The PostgreSQL community is getting really serious about replication. On Thursday May 29th, Tom Lane issued a manifesto concerning database replication on behalf of the PostgreSQL core team to the pgsql-hackers mailing list. Tom's post basically said that lack of easy-to-use, built-in replication is a significant obstacle to wider adoption of PostgreSQL and proposed a technical solution based on log shipping, which is already a well-developed and useful feature.
What was the reaction? The post generated close to 140 responses within the next two days, with a large percentage of the community weighing in. It's one of the most significant announcements on the list in recent history. There is pent up demand for this feature and within a few hours people were already deep into the details of the implementation.
The basic idea comes from an excellent presentation by Takahiro Itagaki and Masao Fujii of NTT at PGCon 2008 in Ottawa. They have developed a system that replicates database log records synchronously to a standby database. The standby can recover quickly and without data loss, which makes it a good availability solution. The core team manifesto proposes to integrate this into the PostgreSQL core and add the ability to open the standby for reads.
So, is this the end of the story on replication? I don't think so. There's no question that synchronous log shipping with reads would be a great feature. Basic availability is the first problem users run into when setting up production systems and this feature looks considerably better than alternatives for other databases like MySQL. It will help if NTT donates their code to the community, but still the whole effort will take considerable time. Adding the ability to open a standby for reads is at least a version out (read: up to 2 years).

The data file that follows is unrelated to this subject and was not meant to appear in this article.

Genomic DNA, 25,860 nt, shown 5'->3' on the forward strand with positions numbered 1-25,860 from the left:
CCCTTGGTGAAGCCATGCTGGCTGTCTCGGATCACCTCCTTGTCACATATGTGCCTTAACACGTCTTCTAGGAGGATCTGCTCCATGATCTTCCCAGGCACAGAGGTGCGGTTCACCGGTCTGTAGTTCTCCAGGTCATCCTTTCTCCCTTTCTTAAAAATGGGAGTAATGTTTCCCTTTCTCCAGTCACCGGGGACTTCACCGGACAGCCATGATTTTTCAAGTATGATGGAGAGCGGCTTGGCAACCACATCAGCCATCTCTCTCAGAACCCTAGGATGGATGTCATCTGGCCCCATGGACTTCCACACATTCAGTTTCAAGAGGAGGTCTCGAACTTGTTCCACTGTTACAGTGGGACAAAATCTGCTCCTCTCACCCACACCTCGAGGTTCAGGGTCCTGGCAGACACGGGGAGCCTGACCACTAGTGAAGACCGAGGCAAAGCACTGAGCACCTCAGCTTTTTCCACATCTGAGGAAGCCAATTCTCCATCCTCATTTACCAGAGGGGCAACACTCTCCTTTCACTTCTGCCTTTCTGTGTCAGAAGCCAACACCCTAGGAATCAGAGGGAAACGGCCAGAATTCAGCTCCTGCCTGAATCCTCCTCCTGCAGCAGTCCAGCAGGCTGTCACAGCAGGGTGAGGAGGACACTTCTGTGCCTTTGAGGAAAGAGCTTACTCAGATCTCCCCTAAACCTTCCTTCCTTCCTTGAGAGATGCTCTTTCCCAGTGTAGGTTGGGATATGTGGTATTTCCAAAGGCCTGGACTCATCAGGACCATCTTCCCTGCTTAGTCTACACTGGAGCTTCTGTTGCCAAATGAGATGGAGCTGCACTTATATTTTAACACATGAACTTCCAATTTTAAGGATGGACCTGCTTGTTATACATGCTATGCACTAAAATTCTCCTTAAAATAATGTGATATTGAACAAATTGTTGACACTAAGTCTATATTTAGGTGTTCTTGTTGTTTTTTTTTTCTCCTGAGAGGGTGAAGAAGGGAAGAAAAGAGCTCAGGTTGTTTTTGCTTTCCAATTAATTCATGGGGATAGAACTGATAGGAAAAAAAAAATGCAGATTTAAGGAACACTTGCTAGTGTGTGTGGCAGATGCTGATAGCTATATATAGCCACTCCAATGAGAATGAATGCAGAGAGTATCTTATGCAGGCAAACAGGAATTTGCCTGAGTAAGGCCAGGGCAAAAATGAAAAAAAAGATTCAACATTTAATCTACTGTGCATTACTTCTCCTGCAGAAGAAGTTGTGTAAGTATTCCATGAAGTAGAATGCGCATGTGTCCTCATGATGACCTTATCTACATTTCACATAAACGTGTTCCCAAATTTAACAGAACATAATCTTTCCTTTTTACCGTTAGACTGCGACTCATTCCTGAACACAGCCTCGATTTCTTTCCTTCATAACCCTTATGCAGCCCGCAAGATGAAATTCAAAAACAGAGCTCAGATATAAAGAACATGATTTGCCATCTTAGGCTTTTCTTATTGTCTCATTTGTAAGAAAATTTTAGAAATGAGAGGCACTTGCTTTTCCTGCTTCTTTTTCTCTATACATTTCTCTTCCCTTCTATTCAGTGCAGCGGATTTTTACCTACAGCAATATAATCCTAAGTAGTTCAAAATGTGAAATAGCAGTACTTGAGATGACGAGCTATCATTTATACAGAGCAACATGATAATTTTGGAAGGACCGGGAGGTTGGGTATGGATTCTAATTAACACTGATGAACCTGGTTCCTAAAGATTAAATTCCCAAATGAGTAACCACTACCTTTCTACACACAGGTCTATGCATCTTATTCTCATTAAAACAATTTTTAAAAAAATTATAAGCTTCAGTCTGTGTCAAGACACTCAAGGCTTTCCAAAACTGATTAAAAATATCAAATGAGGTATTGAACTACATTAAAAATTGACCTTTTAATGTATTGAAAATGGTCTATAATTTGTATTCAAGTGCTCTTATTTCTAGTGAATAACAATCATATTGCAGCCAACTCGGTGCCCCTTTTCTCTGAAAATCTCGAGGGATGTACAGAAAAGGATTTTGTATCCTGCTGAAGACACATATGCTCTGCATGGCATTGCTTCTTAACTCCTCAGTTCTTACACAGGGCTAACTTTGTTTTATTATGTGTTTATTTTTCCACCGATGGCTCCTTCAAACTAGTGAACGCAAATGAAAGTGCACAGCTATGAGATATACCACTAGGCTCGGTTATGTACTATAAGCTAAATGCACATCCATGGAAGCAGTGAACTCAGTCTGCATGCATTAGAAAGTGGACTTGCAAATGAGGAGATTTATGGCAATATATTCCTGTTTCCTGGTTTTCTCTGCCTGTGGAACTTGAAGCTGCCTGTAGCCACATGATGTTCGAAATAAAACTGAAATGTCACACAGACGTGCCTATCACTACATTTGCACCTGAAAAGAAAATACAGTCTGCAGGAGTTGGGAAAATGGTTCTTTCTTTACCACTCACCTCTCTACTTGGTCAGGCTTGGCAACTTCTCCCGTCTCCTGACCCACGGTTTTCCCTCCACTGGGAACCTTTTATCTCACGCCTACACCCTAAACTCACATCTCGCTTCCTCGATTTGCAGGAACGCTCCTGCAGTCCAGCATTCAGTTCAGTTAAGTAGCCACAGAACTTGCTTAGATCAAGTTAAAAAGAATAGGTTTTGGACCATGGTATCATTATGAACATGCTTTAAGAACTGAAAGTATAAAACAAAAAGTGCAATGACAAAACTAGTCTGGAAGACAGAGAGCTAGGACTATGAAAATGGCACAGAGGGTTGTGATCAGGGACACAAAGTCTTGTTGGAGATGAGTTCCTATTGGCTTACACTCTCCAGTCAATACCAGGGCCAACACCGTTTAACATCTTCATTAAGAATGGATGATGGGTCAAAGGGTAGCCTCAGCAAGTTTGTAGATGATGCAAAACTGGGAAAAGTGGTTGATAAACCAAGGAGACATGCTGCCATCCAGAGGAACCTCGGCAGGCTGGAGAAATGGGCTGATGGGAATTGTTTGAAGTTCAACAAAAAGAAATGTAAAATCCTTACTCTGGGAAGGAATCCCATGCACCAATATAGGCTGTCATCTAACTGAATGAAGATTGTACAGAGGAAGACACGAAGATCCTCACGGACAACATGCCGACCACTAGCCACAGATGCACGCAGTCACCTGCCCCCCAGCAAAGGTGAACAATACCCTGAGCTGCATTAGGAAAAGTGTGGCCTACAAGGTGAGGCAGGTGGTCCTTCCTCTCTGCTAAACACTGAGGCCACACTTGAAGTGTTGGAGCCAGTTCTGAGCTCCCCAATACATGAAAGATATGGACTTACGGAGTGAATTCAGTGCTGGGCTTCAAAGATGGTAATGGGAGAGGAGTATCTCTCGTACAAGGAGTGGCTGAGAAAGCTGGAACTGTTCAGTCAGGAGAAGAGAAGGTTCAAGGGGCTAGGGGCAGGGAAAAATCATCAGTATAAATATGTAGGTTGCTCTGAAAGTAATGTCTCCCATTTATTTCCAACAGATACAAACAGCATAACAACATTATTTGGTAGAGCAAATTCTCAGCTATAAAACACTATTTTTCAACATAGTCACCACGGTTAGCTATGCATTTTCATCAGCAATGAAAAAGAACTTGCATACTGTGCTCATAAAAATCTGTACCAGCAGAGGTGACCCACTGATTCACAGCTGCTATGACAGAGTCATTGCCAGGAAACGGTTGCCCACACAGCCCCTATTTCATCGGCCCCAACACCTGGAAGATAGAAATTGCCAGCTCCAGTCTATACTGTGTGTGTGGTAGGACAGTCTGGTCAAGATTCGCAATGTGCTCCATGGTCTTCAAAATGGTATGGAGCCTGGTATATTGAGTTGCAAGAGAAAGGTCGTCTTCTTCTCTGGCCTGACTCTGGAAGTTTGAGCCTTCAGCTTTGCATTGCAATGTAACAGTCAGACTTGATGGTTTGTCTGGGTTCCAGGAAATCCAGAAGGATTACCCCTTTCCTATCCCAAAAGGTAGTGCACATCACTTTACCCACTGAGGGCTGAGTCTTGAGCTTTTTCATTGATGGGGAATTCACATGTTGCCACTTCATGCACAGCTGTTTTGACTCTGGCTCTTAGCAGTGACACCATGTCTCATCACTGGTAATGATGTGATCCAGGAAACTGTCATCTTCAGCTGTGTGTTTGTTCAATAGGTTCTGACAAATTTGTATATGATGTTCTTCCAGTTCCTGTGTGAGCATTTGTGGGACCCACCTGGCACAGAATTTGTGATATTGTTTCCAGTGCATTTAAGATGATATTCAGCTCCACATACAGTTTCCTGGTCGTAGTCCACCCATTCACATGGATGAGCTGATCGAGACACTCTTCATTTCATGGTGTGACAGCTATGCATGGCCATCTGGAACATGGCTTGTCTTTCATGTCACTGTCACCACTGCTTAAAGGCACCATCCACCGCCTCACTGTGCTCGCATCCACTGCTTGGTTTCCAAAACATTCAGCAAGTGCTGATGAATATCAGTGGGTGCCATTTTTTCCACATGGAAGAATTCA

More importantly, log shipping is most useful for availability. It does not help you replicate across database versions (nice for upgrades), between different databases, from a master to large numbers of slaves, or bi-directionally between databases. Finally, it's a less than ideal solution for clustering data between sites, something that is rapidly becoming one of the most important overall uses of replication. For these and other cases you need logical replication, which turns log records into SQL statements and applies them using a client.
I'm therefore starting an effort to get logical replication hooks included as a parallel effort. If you are interested in this let me know. Meanwhile, stay tuned. Tom's message represents a real change of heart for the PostgreSQL community. Accepting the important of replication opens up the doors for a new round of innovation in scale-out based on PostgreSQL. It could not come at a better time.